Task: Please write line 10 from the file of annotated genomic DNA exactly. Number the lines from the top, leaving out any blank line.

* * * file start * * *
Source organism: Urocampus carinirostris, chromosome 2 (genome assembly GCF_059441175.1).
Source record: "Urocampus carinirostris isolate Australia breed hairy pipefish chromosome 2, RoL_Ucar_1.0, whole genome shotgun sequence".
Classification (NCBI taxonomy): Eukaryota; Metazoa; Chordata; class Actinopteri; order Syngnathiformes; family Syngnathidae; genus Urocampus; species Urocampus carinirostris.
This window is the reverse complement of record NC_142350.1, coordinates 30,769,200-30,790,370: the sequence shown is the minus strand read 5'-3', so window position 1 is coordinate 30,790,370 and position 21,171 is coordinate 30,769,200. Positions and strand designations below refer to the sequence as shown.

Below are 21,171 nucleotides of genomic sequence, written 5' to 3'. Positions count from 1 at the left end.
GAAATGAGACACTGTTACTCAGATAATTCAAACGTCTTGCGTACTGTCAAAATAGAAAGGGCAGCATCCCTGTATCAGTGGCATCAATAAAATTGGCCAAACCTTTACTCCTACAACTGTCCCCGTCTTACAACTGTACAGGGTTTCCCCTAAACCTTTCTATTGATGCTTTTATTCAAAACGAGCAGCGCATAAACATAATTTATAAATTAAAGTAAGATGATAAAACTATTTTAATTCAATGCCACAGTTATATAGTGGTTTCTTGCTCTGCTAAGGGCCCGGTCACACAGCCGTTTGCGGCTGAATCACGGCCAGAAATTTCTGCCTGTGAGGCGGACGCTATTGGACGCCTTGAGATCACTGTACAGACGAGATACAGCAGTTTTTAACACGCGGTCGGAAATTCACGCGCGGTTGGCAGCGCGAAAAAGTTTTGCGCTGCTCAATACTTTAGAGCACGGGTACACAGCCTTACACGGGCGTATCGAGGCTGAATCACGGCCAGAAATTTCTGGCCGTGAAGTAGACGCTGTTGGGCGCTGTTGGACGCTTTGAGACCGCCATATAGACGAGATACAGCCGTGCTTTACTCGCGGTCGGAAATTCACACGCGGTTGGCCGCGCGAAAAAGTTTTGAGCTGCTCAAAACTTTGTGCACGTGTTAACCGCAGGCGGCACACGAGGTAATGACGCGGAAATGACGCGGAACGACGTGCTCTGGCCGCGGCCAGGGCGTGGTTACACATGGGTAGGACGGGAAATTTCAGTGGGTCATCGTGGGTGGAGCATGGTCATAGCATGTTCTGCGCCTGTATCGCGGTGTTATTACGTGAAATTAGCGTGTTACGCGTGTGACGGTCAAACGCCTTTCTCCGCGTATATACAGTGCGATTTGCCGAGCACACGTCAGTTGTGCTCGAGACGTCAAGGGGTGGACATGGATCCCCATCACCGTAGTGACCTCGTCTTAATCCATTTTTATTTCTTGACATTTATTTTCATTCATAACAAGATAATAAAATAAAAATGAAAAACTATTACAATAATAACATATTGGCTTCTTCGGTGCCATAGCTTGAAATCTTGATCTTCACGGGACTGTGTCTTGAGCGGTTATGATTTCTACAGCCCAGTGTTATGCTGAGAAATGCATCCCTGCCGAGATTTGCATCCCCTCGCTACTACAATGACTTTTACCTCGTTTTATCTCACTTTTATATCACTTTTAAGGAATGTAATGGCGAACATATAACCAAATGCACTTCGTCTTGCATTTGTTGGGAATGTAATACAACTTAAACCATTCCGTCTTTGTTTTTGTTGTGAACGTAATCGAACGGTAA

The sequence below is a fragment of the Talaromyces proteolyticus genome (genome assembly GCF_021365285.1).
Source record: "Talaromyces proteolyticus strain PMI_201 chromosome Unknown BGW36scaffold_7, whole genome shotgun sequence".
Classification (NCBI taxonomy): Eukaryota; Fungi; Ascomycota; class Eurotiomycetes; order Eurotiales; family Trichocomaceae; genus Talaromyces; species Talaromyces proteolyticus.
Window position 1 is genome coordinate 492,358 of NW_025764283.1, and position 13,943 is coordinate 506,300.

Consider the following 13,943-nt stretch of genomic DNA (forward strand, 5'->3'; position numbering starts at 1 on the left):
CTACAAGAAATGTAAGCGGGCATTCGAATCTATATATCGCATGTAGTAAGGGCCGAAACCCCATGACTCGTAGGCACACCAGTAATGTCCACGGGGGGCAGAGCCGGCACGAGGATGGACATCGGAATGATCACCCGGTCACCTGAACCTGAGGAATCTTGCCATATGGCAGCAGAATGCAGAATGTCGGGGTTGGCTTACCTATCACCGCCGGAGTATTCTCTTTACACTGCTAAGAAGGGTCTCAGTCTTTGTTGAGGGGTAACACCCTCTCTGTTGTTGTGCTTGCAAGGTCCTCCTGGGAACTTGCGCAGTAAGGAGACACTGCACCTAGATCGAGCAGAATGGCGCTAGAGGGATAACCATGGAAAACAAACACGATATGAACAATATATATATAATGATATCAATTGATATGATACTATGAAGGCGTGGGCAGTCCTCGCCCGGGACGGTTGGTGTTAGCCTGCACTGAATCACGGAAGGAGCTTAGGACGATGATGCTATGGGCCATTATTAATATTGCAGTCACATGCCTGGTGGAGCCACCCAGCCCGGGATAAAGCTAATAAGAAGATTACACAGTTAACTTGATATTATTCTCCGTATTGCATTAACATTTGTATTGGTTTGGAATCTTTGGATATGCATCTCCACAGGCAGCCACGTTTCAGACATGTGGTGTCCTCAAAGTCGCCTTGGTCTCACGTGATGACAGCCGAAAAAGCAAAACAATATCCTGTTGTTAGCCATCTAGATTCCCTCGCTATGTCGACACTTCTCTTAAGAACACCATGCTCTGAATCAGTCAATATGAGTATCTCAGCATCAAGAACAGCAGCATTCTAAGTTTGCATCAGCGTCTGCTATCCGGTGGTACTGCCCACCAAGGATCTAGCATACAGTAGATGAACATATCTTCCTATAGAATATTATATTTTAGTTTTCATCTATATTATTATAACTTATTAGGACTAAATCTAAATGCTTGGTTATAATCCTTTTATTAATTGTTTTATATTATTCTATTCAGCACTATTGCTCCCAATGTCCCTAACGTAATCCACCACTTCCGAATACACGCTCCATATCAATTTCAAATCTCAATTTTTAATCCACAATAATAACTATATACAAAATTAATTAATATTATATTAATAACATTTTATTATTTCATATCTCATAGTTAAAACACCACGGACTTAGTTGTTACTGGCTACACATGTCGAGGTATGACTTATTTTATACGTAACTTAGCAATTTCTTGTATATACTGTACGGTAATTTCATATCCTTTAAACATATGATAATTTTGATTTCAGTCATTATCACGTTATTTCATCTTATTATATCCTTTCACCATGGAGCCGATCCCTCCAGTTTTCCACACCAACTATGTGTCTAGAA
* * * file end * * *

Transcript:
Window position 1 is genome coordinate 492,358 of NW_025764283.1, and position 13,943 is coordinate 506,300.